Ngugi wa Thiong'o Biography
Ngugi wa Thiong'o was born in the Kiambu district of Kenya in 1938, into a
large peasant family; he is the fifth child of the third of his father's four
wives and is of Kĩkũyũ descent. He was baptized James Ngugi, and while at mission school became a devout Christian. His family was caught up in the
Mau Mau rebellion (an insurgency by Kenyan freedom fighters against the British
colonial administration, 1952 to 1960); he lost his stepbrother, and his mother
He burst onto the literary scene in East Africa with the performance of his
first major play, The Black Hermit, at the National Theatre in Kampala,
Uganda, in 1962, while he was still at university. The following year Kenya
gained its independence from Britain. In a highly productive literary
period, Ngugi published and wrote stories, plays, novels, and a Sunday newspaper
column. In that period, his novel, Weep Not Child, was published to
critical acclaim in 1964 (apparently, the first novel in English to be published
by an East African). This was followed by The River Between and A
Grain of Wheat, which represented a turning point in the formal and
ideological direction of his works - rejecting English colonialism and embracing
In 1967, he became a lecturer in English Literature at the University of
Nairobi, eventually becoming Associate Professor and Chair of the Department of
Literature. He taught there until 1977 while also serving as Fellow in Creative
writing at Makerere in 1969-1970, and as Visiting Associate Professor at
Northwestern University in 1970-1971. In 1969, his first volume of literary
essays, Homecoming, appeared in print. Around 1967 he
rejected his baptismal name, and changed his name to Ngũgĩ wa Thiong'o.
1977 forced dramatic turns in Ngugi's life and career. His first novel in ten
years, Petals of Blood, was published in July of that year. The novel
painted a harsh and unsparing picture of life in neo-colonial Kenya. It was
received with even more emphatic critical acclaim in Kenya and abroad. That year
Ngugi's controversial play, Ngaahika Ndeenda (I Will Marry When I Want),
written with Ngugi wa Mirii, was performed in an open air theatre in Limuru,
with actors from the workers and peasants of the area. Sharply critical of the
inequalities and injustices of Kenyan society, publicly identified with
unequivocally championing the cause of ordinary Kenyans, and committed to
communicating with them in the languages of their daily lives, Ngugi was
arrested and imprisoned without charge in a maximum security prison at the end
of the year.
In prison, Ngugi wrote the novel Caitaani Mutharabaini (on
prison-issued toilet paper), later translated in English as Devil on the
Cross. He also wrote down notes that later became the basis of his memoir,
Detained: A Writer's Prison Diary. After Amnesty International named him
a Prisoner of Conscience, an international campaign secured his release a year
later. He was barred by the State from jobs at colleges and university in the
country. He resumed his writing, however, and activities in the theater. More
works followed; Ngugi continued to be an uncomfortable voice for the government.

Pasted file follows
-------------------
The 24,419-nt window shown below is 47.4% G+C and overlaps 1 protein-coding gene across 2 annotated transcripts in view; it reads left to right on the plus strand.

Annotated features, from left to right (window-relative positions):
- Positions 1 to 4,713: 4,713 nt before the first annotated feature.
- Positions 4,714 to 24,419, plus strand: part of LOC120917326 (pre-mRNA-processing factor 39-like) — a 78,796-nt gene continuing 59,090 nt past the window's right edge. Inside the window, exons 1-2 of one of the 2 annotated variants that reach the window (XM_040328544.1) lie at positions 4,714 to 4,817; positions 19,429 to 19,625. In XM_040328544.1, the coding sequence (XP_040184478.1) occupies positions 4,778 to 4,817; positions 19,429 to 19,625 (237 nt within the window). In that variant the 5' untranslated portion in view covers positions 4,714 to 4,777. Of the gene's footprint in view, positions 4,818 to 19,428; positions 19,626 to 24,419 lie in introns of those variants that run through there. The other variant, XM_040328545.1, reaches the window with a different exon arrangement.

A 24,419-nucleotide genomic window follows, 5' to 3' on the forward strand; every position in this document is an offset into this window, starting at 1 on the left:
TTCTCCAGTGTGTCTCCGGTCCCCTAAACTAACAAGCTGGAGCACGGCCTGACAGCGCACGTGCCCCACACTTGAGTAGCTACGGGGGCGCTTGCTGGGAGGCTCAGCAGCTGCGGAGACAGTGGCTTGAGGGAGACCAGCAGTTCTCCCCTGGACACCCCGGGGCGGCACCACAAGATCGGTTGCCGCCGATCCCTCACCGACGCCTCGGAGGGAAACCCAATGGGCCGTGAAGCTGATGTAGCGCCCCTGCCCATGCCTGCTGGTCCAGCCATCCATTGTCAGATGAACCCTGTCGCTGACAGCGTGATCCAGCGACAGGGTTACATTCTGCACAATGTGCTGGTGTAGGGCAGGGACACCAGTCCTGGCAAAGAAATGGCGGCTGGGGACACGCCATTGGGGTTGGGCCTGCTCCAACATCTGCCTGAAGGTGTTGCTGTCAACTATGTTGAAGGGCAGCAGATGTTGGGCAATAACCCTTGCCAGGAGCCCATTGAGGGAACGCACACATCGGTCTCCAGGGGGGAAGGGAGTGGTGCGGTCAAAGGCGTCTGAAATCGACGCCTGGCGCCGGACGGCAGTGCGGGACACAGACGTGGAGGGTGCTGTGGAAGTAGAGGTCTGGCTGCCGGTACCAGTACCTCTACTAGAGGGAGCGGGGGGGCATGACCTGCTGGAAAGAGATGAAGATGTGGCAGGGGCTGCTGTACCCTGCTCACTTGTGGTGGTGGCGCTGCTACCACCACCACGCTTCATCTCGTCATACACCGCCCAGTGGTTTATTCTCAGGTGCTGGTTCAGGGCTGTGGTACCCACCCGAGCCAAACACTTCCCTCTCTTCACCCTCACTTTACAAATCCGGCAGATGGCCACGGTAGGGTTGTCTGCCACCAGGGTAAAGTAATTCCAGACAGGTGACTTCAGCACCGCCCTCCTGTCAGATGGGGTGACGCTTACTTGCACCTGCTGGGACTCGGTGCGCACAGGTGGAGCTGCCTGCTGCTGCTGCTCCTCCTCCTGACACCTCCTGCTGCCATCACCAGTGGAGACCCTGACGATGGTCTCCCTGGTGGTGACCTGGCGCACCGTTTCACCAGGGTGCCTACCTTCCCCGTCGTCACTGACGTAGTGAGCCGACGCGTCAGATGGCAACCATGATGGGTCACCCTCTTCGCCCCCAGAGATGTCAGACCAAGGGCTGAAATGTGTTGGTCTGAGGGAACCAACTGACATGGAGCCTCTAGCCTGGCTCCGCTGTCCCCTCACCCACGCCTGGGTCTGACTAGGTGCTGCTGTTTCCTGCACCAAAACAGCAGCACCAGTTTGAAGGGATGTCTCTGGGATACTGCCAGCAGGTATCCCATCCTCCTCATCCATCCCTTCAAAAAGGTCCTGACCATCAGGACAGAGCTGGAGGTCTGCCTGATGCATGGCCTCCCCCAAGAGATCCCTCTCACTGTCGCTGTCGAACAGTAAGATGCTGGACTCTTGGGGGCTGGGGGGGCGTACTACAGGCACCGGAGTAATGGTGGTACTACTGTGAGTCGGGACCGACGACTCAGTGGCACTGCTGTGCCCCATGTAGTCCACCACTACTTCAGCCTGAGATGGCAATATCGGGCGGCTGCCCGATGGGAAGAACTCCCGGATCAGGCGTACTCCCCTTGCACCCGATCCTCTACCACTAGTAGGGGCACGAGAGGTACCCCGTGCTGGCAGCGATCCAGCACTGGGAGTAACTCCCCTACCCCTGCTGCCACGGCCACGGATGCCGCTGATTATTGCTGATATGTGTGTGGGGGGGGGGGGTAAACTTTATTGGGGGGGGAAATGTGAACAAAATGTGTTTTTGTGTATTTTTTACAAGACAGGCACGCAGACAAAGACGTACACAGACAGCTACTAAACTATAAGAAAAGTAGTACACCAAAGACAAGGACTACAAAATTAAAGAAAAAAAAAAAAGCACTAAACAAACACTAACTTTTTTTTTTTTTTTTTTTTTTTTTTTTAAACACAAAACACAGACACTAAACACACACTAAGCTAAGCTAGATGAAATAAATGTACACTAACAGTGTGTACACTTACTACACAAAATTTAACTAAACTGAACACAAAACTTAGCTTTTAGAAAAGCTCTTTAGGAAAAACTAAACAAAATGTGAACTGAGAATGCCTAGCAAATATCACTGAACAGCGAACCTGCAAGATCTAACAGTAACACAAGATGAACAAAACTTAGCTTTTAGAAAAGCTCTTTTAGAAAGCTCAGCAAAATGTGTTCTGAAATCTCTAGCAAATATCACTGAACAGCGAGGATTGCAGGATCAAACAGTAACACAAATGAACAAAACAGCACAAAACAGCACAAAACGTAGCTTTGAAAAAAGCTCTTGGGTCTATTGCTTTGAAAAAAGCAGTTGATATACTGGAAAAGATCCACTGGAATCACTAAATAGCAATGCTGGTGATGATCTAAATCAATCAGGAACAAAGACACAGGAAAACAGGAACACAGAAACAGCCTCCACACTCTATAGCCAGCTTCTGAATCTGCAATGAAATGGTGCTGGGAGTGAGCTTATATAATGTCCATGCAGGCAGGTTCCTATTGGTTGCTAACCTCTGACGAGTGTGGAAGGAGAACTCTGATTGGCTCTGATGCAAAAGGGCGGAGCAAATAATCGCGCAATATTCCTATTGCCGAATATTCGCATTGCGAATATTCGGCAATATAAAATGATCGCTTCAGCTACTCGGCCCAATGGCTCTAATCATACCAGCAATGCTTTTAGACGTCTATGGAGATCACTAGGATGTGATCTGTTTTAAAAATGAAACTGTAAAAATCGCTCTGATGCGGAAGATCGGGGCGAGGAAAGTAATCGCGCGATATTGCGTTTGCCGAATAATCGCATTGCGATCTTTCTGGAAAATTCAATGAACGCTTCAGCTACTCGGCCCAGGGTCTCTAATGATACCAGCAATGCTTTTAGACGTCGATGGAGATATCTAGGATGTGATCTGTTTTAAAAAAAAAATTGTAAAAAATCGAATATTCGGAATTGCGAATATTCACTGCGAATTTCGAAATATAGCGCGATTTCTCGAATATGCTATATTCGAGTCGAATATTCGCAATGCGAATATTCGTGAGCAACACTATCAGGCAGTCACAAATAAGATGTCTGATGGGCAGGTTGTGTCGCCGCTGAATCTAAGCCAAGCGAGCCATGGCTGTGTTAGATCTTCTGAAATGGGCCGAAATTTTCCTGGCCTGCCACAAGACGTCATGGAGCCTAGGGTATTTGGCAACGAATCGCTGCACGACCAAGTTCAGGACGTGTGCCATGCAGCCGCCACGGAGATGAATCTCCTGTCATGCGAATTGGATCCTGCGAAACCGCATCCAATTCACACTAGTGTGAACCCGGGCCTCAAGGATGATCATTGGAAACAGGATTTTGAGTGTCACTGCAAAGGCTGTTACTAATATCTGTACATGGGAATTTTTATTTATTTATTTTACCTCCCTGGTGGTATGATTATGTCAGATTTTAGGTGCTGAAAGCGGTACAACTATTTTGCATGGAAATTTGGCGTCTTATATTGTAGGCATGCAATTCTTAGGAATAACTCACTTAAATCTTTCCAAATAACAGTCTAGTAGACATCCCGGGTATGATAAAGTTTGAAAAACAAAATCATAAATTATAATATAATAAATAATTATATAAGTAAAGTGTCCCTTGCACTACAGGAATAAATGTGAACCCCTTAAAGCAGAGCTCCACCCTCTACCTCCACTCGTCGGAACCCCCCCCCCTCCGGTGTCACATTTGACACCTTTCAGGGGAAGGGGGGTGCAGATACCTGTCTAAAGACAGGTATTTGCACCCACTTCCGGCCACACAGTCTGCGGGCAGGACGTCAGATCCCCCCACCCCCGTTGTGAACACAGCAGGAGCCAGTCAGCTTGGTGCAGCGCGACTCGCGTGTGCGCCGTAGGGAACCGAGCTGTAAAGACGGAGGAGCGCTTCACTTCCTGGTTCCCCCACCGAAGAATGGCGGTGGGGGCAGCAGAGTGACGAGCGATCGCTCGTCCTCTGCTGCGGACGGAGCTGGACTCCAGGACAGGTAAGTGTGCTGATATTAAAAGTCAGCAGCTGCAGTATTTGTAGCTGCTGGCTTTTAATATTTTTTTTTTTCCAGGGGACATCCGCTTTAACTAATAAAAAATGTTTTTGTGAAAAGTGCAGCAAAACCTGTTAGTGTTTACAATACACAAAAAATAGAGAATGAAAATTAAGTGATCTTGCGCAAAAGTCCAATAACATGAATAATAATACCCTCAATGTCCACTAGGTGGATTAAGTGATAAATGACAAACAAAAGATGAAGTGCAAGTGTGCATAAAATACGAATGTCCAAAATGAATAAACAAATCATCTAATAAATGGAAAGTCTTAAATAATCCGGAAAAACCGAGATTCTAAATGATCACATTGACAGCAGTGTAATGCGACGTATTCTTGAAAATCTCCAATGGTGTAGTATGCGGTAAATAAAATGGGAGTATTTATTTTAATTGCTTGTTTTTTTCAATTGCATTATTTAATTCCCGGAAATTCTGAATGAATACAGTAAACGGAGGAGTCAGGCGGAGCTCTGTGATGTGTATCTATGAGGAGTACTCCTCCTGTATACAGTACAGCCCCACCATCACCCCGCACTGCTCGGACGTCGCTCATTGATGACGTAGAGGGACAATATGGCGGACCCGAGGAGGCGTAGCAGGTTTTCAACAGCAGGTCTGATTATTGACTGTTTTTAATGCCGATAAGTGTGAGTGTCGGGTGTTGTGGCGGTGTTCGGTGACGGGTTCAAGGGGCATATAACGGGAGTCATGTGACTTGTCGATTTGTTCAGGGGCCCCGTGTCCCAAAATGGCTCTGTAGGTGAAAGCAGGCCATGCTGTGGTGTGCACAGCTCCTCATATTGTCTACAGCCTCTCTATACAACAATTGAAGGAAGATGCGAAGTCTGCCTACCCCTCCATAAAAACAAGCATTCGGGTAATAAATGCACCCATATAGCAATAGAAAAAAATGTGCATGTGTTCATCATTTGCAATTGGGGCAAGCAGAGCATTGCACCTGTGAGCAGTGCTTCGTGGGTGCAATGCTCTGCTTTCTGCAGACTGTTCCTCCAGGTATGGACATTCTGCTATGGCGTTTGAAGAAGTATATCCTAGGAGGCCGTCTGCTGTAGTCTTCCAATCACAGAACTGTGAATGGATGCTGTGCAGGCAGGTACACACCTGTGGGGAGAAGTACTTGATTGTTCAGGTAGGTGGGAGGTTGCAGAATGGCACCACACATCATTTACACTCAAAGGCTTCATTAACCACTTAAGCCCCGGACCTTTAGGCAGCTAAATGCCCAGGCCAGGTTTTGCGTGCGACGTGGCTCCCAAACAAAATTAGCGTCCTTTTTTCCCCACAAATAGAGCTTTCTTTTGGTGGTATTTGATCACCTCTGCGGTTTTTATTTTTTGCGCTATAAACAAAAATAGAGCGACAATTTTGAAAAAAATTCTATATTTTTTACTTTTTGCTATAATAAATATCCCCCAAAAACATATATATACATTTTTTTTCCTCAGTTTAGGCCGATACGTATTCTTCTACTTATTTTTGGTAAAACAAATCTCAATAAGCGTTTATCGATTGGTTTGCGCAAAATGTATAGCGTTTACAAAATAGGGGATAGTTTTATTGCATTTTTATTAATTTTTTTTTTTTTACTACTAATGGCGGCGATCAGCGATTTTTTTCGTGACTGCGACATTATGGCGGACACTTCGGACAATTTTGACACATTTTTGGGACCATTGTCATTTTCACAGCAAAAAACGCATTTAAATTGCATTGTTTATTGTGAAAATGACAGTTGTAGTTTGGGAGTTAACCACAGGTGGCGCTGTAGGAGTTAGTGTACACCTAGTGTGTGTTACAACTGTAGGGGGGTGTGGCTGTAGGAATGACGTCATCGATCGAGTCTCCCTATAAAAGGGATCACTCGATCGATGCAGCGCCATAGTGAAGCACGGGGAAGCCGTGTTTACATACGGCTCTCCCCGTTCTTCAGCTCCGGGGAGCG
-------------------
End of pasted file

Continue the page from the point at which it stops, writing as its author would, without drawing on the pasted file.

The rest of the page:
In 1982, while Ngugi was in Britain for the launching of Devil on the Cross,
he learned about plans for his arrest and imprisonment or worse. He stayed on in
Britain, in exile, during the 1980's and moved to the U.S. in 1989. His next
Gikuyu novel, Matigari, was published in 1986. The Kenyan
government issued an arrest warrant for the main character, Matigari, but,
finding he was a fictional character in a book, the government "arrested" the
novel; between 1986 and 1996, the book could not be sold in Kenyan bookshops.
Ngugi has continued to write prolifically and to speak around the world at
numerous universities and as a distinguished speaker. These appearances include:
the 1984 Robb Lectures at Auckland University, New Zealand; the 1996 Clarendon
Lecture at Oxford University; and the 1999 Ashby Lecture at Cambridge. He has
spoken in many different countries and held visiting appointments at varied
universities including Temple, Amherst, Smith, and Yale. He is the recipient,
recently, of the 2001 Nonino Prize. His books have been translated into more
than thirty languages.
Since his appointment at UC Irvine (where he is currently Distinguished
Professor of English and Comparative Literature) Ngugi has been awarded the
Medal of the Presidency of the Italian Cabinet. In addition, he delivered
the Fourth Memorial Steve Biko Lecture in South Africa in September 2003; he has
also been recently inducted as a foreign honorary member at the American Academy
of Arts and Letters. In December 2003, he was given honorary life membership in
the Council for the Development of Social Sciences Research in Africa (CODESRIA)
and was inducted in Dakar, Senegal. Recent distinctions include an honorary
doctorate from his alma mater, University of Leeds, and an honorary doctorate in
Literature and Philosophy from the University of Transkei.
He returned to Kenya for the first time in August 2004 as part of a
month-long book tour of East Africa. A few days after his arrival, his apartment
was broken into, his money and computer were stolen, he was beaten up and his
wife was raped. The book he was promoting was Murogi wa Kagogo,
a thought-provoking satirical novel that gives a surgical examination of the
cult of dictatorship in Africa and the rest of the world. Narrated in Six
Volumes, the story of Murogi wa Kagogo is set in an imaginary country called
Aburiria, which is under the leadership of His Excellency President the Second.
The English version of the novel, Wizard of the Crow, translated by Ngugi,
was published in August 2006.
He married his first wife, Nyambura in 1961 with whom he had six children. Following Nyambura's death, he is now married to Njeeri, with whom he has two children.
This biography was last updated on 11/02/2006.
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